Nostalgia in Tennyson's 'Ulysses'

William Christie

Abstract


The central predicament of Tennyson's dramatic monologue 'Ulysses' betrays an ironic nostalgia - originally and literally, an 'ache for home'. Without reference to Homer's Odyssey, however, the force and significance of this irony is too easily lost. Admittedly, Tennyson is careful to include enough circumstantial details to make sense of the lyric in relation to its epic parent and it might be protested that Tennyson's Ulysses is not Homer's Odysseus. But the Poem's conscious positioning as an afterword or tailpiece continuous with the Odyssey precludes any neat divorce.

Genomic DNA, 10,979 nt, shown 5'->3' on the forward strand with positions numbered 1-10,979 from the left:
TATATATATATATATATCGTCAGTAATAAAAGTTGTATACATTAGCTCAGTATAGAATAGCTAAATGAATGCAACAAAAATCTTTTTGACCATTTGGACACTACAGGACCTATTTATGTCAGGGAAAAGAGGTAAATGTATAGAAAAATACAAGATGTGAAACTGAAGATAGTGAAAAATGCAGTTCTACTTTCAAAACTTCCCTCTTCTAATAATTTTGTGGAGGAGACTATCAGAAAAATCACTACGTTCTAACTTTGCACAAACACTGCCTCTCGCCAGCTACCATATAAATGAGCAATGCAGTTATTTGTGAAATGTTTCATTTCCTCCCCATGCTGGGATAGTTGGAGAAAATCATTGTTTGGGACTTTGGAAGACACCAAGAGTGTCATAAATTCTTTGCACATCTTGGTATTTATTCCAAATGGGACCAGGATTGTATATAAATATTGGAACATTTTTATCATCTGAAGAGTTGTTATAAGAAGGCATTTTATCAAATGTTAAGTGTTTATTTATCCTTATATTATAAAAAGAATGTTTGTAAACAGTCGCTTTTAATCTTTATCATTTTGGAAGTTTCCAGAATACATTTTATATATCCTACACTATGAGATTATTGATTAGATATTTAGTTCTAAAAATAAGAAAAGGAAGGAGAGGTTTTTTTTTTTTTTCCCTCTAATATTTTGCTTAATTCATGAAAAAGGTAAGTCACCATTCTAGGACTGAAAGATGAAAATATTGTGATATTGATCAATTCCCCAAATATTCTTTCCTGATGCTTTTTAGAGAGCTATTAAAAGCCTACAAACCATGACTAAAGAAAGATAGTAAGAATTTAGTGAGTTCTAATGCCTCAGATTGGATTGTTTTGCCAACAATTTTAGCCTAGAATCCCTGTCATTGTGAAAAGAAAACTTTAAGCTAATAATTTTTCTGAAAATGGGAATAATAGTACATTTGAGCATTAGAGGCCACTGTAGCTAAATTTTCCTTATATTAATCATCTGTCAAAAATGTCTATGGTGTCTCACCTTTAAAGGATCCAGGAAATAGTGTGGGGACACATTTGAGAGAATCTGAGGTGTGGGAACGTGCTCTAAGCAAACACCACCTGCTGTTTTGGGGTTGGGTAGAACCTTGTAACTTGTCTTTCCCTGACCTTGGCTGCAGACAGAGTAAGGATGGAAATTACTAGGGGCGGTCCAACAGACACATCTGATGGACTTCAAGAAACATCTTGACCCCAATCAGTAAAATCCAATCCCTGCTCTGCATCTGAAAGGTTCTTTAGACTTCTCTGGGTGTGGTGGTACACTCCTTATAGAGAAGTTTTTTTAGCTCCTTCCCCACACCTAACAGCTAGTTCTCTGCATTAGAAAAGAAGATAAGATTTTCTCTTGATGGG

Full Text:

PDF